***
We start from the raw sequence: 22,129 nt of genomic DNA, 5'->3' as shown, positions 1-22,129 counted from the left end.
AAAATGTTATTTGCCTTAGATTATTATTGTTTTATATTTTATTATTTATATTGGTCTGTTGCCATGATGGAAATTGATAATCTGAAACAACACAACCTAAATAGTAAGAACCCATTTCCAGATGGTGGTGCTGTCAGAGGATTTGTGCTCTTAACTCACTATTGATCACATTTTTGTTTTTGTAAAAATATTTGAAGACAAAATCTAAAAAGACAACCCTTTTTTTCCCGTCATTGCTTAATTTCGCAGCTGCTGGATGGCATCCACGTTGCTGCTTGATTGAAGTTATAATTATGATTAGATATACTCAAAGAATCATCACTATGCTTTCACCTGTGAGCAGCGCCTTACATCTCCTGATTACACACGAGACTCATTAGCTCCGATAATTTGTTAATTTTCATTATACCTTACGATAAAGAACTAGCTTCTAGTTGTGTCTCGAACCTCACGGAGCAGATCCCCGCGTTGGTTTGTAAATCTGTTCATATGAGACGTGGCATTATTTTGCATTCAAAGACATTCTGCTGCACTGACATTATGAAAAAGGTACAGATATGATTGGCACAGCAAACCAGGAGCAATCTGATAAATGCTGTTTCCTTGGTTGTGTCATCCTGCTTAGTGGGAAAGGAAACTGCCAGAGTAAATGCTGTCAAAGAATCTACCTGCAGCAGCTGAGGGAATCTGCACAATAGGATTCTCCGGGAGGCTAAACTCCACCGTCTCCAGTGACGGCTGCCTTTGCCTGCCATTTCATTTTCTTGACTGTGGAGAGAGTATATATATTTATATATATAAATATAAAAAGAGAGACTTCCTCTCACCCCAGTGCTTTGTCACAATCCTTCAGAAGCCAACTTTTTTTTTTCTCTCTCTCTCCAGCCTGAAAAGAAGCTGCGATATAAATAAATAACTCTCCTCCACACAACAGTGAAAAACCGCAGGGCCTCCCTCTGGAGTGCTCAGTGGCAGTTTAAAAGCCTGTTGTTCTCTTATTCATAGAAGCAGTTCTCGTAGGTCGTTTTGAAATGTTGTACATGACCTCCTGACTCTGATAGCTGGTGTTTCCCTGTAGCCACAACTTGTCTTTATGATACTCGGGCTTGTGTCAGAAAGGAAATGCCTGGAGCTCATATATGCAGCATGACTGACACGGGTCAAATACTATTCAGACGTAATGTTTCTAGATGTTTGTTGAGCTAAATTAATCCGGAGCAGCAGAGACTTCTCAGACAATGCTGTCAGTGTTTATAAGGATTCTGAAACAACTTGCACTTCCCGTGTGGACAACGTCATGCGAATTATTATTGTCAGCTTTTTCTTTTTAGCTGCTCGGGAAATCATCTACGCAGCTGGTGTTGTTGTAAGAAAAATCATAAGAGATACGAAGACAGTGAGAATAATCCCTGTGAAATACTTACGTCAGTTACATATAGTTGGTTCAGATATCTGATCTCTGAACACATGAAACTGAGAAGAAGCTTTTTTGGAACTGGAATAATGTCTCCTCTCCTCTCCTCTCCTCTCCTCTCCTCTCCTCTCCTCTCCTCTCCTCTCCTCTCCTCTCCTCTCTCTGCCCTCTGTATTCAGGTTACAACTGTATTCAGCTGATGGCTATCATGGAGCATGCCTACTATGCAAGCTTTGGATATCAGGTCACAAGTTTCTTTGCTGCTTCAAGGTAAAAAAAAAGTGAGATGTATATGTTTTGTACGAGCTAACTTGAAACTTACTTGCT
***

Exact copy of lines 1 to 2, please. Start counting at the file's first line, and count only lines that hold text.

We start from the raw sequence: 22,129 nt of genomic DNA, 5'->3' as shown, positions 1-22,129 counted from the left end.
AAAATGTTATTTGCCTTAGATTATTATTGTTTTATATTTTATTATTTATATTGGTCTGTTGCCATGATGGAAATTGATAATCTGAAACAACACAACCTAAATAGTAAGAACCCATTTCCAGATGGTGGTGCTGTCAGAGGATTTGTGCTCTTAACTCACTATTGATCACATTTTTGTTTTTGTAAAAATATTTGAAGACAAAATCTAAAAAGACAACCCTTTTTTTCCCGTCATTGCTTAATTTCGCAGCTGCTGGATGGCATCCACGTTGCTGCTTGATTGAAGTTATAATTATGATTAGATATACTCAAAGAATCATCACTATGCTTTCACCTGTGAGCAGCGCCTTACATCTCCTGATTACACACGAGACTCATTAGCTCCGATAATTTGTTAATTTTCATTATACCTTACGATAAAGAACTAGCTTCTAGTTGTGTCTCGAACCTCACGGAGCAGATCCCCGCGTTGGTTTGTAAATCTGTTCATATGAGACGTGGCATTATTTTGCATTCAAAGACATTCTGCTGCACTGACATTATGAAAAAGGTACAGATATGATTGGCACAGCAAACCAGGAGCAATCTGATAAATGCTGTTTCCTTGGTTGTGTCATCCTGCTTAGTGGGAAAGGAAACTGCCAGAGTAAATGCTGTCAAAGAATCTACCTGCAGCAGCTGAGGGAATCTGCACAATAGGATTCTCCGGGAGGCTAAACTCCACCGTCTCCAGTGACGGCTGCCTTTGCCTGCCATTTCATTTTCTTGACTGTGGAGAGAGTATATATATTTATATATATAAATATAAAAAGAGAGACTTCCTCTCACCCCAGTGCTTTGTCACAATCCTTCAGAAGCCAACTTTTTTTTTTCTCTCTCTCTCCAGCCTGAAAAGAAGCTGCGATATAAATAAATAACTCTCCTCCACACAACAGTGAAAAACCGCAGGGCCTCCCTCTGGAGTGCTCAGTGGCAGTTTAAAAGCCTGTTGTTCTCTTATTCATAGAAGCAGTTCTCGTAGGTCGTTTTGAAATGTTGTACATGACCTCCTGACTCTGATAGCTGGTGTTTCCCTGTAGCCACAACTTGTCTTTATGATACTCGGGCTTGTGTCAGAAAGGAAATGCCTGGAGCTCATATATGCAGCATGACTGACACGGGTCAAATACTATTCAGACGTAATGTTTCTAGATGTTTGTTGAGCTAAATTAATCCGGAGCAGCAGAGACTTCTCAGACAATGCTGTCAGTGTTTATAAGGATTCTGAAACAACTTGCACTTCCCGTGTGGACAACGTCATGCGAATTATTATTGTCAGCTTTTTCTTTTTAGCTGCTCGGGAAATCATCTACGCAGCTGGTGTTGTTGTAAGAAAAATCATAAGAGATACGAAGACAGTGAGAATAATCCCTGTGAAATACTTACGTCAGTTACATATAGTTGGTTCAGATATCTGATCTCTGAACACATGAAACTGAGAAGAAGCTTTTTTGGAACTGGAATAATGTCTCCTCTCCTCTCCTCTCCTCTCCTCTCCTCTCCTCTCCTCTCCTCTCCTCTCCTCTCCTCTCCTCTCTCTGCCCTCTGTATTCAGGTTACAACTGTATTCAGCTGATGGCTATCATGGAGCATGCCTACTATGCAAGCTTTGGATATCAGGTCACAAGTTTCTTTGCTGCTTCAAGGTAAAAAAAAAGTGAGATGTATATGTTTTGTACGAGCTAACTTGAAACTTACTTGCT